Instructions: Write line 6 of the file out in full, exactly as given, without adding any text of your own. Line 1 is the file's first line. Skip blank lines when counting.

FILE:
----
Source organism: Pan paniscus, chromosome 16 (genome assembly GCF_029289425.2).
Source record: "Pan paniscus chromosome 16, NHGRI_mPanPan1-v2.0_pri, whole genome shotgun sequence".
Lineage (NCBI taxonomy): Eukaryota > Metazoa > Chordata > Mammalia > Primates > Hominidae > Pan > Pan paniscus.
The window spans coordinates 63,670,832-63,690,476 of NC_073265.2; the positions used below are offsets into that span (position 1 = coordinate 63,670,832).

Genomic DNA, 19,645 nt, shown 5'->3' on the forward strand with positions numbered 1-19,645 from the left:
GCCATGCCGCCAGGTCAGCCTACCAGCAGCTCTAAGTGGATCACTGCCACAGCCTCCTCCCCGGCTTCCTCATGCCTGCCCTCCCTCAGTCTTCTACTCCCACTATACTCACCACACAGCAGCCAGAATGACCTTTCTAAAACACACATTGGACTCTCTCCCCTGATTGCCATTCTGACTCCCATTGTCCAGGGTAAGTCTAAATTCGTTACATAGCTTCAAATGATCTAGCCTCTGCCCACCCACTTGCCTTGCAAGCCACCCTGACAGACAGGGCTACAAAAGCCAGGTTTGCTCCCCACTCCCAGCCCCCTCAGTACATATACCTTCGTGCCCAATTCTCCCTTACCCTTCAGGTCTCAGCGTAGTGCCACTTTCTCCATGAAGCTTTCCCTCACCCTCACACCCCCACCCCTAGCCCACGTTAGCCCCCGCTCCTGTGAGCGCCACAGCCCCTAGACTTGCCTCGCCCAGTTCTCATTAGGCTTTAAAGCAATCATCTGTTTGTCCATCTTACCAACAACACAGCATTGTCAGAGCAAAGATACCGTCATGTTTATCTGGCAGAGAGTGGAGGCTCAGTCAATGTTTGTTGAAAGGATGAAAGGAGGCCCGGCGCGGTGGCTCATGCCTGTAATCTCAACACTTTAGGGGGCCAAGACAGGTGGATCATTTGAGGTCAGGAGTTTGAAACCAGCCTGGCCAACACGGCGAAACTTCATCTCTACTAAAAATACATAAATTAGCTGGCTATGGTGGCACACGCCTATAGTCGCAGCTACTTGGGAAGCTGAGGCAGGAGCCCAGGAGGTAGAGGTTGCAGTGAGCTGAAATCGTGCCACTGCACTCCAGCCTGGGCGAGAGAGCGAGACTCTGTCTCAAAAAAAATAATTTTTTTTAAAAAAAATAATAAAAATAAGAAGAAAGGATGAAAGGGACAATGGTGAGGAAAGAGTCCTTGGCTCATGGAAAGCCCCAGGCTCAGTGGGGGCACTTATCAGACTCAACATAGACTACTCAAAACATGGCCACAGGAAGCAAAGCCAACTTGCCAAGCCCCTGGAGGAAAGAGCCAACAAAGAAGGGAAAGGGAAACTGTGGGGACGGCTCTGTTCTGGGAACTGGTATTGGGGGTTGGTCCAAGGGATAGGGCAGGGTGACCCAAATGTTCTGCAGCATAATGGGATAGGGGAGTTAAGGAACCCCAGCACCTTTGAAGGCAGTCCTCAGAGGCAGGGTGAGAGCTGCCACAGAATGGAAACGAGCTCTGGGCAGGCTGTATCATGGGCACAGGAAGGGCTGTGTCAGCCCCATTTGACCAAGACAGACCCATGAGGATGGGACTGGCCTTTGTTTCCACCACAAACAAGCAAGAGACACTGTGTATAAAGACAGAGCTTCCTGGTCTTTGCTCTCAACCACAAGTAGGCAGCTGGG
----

GCCATGCCGCCAGGTCAGCCTACCAGCAGCTCTAAGTGGATCACTGCCACAGCCTCCTCCCCGGCTTCCTCATGCCTGCCCTCCCTCAGTCTTCTACTCCCACTATACTCACCACACAGCAGCCAGAATGACCTTTCTAAAACACACATTGGACTCTCTCCCCTGATTGCCATTCTGACTCCCATTGTCCAGGGTAAGTCTAAATTCGTTACATAGCTTCAAATGATCTAGCCTCTGCCCACCCACTTGCCTTGCAAGCCACCCTGACAGACAGGGCTACAAAAGCCAGGTTTGCTCCCCACTCCCAGCCCCCTCAGTACATATACCTTCGTGCCCAATTCTCCCTTACCCTTCAGGTCTCAGCGTAGTGCCACTTTCTCCATGAAGCTTTCCCTCACCCTCACACCCCCACCCCTAGCCCACGTTAGCCCCCGCTCCTGTGAGCGCCACAGCCCCTAGACTTGCCTCGCCCAGTTCTCATTAGGCTTTAAAGCAATCATCTGTTTGTCCATCTTACCAACAACACAGCATTGTCAGAGCAAAGATACCGTCATGTTTATCTGGCAGAGAGTGGAGGCTCAGTCAATGTTTGTTGAAAGGATGAAAGGAGGCCCGGCGCGGTGGCTCATGCCTGTAATCTCAACACTTTAGGGGGCCAAGACAGGTGGATCATTTGAGGTCAGGAGTTTGAAACCAGCCTGGCCAACACGGCGAAACTTCATCTCTACTAAAAATACATAAATTAGCTGGCTATGGTGGCACACGCCTATAGTCGCAGCTACTTGGGAAGCTGAGGCAGGAGCCCAGGAGGTAGAGGTTGCAGTGAGCTGAAATCGTGCCACTGCACTCCAGCCTGGGCGAGAGAGCGAGACTCTGTCTCAAAAAAAATAATTTTTTTTAAAAAAAATAATAAAAATAAGAAGAAAGGATGAAAGGGACAATGGTGAGGAAAGAGTCCTTGGCTCATGGAAAGCCCCAGGCTCAGTGGGGGCACTTATCAGACTCAACATAGACTACTCAAAACATGGCCACAGGAAGCAAAGCCAACTTGCCAAGCCCCTGGAGGAAAGAGCCAACAAAGAAGGGAAAGGGAAACTGTGGGGACGGCTCTGTTCTGGGAACTGGTATTGGGGGTTGGTCCAAGGGATAGGGCAGGGTGACCCAAATGTTCTGCAGCATAATGGGATAGGGGAGTTAAGGAACCCCAGCACCTTTGAAGGCAGTCCTCAGAGGCAGGGTGAGAGCTGCCACAGAATGGAAACGAGCTCTGGGCAGGCTGTATCATGGGCACAGGAAGGGCTGTGTCAGCCCCATTTGACCAAGACAGACCCATGAGGATGGGACTGGCCTTTGTTTCCACCACAAACAAGCAAGAGACACTGTGTATAAAGACAGAGCTTCCTGGTCTTTGCTCTCAACCACAAGTAGGCAGCTGGG